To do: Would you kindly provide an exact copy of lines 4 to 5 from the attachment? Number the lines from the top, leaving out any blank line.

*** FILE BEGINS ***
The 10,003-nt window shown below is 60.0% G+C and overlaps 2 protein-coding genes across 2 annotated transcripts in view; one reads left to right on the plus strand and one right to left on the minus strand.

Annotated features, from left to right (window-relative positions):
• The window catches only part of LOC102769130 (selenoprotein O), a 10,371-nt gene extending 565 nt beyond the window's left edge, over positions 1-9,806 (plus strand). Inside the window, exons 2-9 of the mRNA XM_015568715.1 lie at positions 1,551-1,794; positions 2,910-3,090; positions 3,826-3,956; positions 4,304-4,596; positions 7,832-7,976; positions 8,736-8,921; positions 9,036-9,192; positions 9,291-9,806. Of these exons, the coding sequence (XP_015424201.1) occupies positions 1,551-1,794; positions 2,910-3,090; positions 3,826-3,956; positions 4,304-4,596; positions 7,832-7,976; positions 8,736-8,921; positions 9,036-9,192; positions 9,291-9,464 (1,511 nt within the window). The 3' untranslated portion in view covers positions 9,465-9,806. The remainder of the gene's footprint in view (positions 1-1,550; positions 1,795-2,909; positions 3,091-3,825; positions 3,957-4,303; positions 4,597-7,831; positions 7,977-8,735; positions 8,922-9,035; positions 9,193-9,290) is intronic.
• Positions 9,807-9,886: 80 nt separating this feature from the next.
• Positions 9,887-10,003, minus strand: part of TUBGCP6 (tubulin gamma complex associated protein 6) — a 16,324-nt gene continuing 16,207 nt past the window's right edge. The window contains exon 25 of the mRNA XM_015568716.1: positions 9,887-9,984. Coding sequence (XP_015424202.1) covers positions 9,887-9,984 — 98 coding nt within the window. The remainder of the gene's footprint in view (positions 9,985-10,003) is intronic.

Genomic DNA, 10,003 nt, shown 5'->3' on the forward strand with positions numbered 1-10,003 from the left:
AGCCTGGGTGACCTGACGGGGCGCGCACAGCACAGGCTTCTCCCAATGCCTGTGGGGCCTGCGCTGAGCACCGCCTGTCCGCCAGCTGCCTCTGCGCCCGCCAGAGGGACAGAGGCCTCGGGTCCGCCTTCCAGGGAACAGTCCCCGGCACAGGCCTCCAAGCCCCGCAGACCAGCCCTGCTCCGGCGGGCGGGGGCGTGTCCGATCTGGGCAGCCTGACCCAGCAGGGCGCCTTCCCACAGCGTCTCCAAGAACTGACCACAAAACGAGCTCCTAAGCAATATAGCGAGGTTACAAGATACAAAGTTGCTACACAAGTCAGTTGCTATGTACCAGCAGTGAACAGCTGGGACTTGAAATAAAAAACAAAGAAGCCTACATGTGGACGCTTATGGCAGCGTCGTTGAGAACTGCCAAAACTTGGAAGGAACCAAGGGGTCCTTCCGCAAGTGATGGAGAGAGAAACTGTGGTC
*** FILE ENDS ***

• Positions 9,807-9,886: 80 nt separating this feature from the next.
• Positions 9,887-10,003, minus strand: part of TUBGCP6 (tubulin gamma complex associated protein 6) — a 16,324-nt gene continuing 16,207 nt past the window's right edge. The window contains exon 25 of the mRNA XM_015568716.1: positions 9,887-9,984. Coding sequence (XP_015424202.1) covers positions 9,887-9,984 — 98 coding nt within the window. The remainder of the gene's footprint in view (positions 9,985-10,003) is intronic.